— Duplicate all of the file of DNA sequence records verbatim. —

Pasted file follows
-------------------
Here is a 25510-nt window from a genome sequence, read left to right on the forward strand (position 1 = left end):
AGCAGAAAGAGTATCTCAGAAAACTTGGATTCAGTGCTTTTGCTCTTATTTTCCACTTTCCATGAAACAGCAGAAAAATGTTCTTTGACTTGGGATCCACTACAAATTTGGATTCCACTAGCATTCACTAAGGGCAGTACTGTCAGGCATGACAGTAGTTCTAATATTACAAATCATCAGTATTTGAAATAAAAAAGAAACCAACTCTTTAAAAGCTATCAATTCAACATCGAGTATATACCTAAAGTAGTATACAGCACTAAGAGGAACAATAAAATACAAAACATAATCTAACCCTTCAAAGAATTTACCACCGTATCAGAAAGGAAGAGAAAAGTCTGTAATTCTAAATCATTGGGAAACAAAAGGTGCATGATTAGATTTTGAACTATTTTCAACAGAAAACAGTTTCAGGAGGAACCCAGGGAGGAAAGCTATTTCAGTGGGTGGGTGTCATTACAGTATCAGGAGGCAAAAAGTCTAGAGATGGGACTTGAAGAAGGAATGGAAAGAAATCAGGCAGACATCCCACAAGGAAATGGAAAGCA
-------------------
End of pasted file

Here is a 25510-nt window from a genome sequence, read left to right on the forward strand (position 1 = left end):
AGCAGAAAGAGTATCTCAGAAAACTTGGATTCAGTGCTTTTGCTCTTATTTTCCACTTTCCATGAAACAGCAGAAAAATGTTCTTTGACTTGGGATCCACTACAAATTTGGATTCCACTAGCATTCACTAAGGGCAGTACTGTCAGGCATGACAGTAGTTCTAATATTACAAATCATCAGTATTTGAAATAAAAAAGAAACCAACTCTTTAAAAGCTATCAATTCAACATCGAGTATATACCTAAAGTAGTATACAGCACTAAGAGGAACAATAAAATACAAAACATAATCTAACCCTTCAAAGAATTTACCACCGTATCAGAAAGGAAGAGAAAAGTCTGTAATTCTAAATCATTGGGAAACAAAAGGTGCATGATTAGATTTTGAACTATTTTCAACAGAAAACAGTTTCAGGAGGAACCCAGGGAGGAAAGCTATTTCAGTGGGTGGGTGTCATTACAGTATCAGGAGGCAAAAAGTCTAGAGATGGGACTTGAAGAAGGAATGGAAAGAAATCAGGCAGACATCCCACAAGGAAATGGAAAGCA